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How to make your support team much more effective

If you are at all interested in IT service improvement there is one performance improvement discipline that, when done well, will reliably lead to improved service, increased productivity, reduced costs, and improve almost any KPI you can think of.

I know that’s a pretty big claim, so let’s cut to the chase – I’m talking about staff performance management. The one thing you can do to significantly improve the performance of your IT team is to do a better job of managing the performance of your staff. With nothing but the investment of time, the performance improvement benefits can be huge and here’s why…

According to numberous studies, e.g. DeMarco & Lister 1985, Curtis et al. 1986, Card 1987, Boehm & Papaccio 1988, Valett & McGarry 1989, Boehm et al 2000, high performers are phenomenally more productive than average and poor performers. For example, high performing software developers are orders of magnitude more productive than their under-performing colleagues – at least ten-fold.

In fact, some studies show that this performance variation exists in any job role you care to consider, e.g. a study by Norm Augustine found that in a wide range of professions, as diverse as policing and football, the top 20 percent of the people produced about 50 percent of the output. That’s four times as productive. In my own personal experience from a decade of leading and consulting to Service Desk teams, I’ve found high performing Service Desk Analysts to be about twice as productive as average performers.

With that in mind, here’s a list of seven things I see great IT managers do to improve the performance of their IT team:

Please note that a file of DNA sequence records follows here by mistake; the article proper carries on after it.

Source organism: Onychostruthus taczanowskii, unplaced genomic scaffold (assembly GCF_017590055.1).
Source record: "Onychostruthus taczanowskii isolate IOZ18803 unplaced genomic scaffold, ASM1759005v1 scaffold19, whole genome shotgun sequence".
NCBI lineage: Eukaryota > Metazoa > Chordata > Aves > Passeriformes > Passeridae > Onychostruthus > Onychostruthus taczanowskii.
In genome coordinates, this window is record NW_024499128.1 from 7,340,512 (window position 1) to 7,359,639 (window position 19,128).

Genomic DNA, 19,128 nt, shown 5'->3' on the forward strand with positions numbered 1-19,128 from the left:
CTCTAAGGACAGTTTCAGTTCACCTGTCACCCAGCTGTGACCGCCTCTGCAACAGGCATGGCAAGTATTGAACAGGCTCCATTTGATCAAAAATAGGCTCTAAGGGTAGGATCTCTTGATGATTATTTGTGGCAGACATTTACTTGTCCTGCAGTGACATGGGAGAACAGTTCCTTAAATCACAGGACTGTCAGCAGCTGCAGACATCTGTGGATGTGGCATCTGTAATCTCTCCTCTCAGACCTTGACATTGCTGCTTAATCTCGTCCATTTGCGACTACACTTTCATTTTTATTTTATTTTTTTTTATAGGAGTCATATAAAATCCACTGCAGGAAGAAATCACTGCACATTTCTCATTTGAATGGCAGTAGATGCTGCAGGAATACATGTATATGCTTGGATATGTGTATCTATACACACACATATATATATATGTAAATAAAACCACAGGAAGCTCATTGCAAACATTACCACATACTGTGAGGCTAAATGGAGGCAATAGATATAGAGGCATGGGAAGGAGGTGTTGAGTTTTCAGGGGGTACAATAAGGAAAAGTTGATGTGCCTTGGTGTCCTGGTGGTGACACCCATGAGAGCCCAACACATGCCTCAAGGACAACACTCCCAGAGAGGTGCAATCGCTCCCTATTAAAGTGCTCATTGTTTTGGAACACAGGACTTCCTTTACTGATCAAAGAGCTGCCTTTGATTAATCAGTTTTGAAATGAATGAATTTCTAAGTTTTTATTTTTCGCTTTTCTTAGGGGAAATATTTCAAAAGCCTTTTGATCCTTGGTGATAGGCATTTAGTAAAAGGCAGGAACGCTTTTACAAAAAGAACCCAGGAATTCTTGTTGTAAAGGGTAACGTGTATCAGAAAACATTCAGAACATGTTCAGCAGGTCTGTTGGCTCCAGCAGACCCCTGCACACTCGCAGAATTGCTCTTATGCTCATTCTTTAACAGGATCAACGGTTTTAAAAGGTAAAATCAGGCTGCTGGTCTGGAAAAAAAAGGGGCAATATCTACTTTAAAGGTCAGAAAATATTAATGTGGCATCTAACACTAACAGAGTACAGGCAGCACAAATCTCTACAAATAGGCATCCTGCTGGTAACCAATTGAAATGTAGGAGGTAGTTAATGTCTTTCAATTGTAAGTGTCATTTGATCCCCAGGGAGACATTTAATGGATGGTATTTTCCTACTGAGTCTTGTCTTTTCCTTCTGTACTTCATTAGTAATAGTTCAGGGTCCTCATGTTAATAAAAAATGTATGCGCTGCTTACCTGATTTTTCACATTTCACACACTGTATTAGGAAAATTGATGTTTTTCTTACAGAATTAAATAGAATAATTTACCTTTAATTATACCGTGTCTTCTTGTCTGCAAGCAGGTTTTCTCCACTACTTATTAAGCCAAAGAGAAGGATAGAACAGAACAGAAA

• They make performance expectations clear by agreeing on specific, measurable, achievable, relevant and timebound (SMART) objectives and then by monitoring progress against those objectives.
  • They ensure their staff have the autonomy, authority, knowledge, skills, resources and support they need to achieve their objectives.
  • They invest time to understand exactly what motivates their top performers and then do whatever it takes to retain them.
  • They provide continual, timely feedback to promote desireable behaviours (behaviours that are aligned to the implicit or explicit values of the organisation) and eliminate undesireable behaviours.
  • They take prompt, decisive action when it comes to underperformers – people who are unable to meet their objectives or whose behaviour cannot be aligned to the corporate values.
  • They dedicate time to coaching and developing staff who have the potential to become top performers.
  • They take great care to hire great people.

It’s a straightforward performance improvement strategy really – keep the best people, develop those with potential and be decisive with the worst. Being decisive means acting quickly and either moving underperformers into a role where they have a chance of being successful or, if there is no such role in your organisation, by firing them.

You have to be prepared to be decisive with that genius system administrator who’s always offhand with customers, that well-liked developer who’s code quality sucks and that long-serving team lead who says one thing then does another. It’s tough, but if you want your team to perform at least twice as well as they do now, you have to do it.

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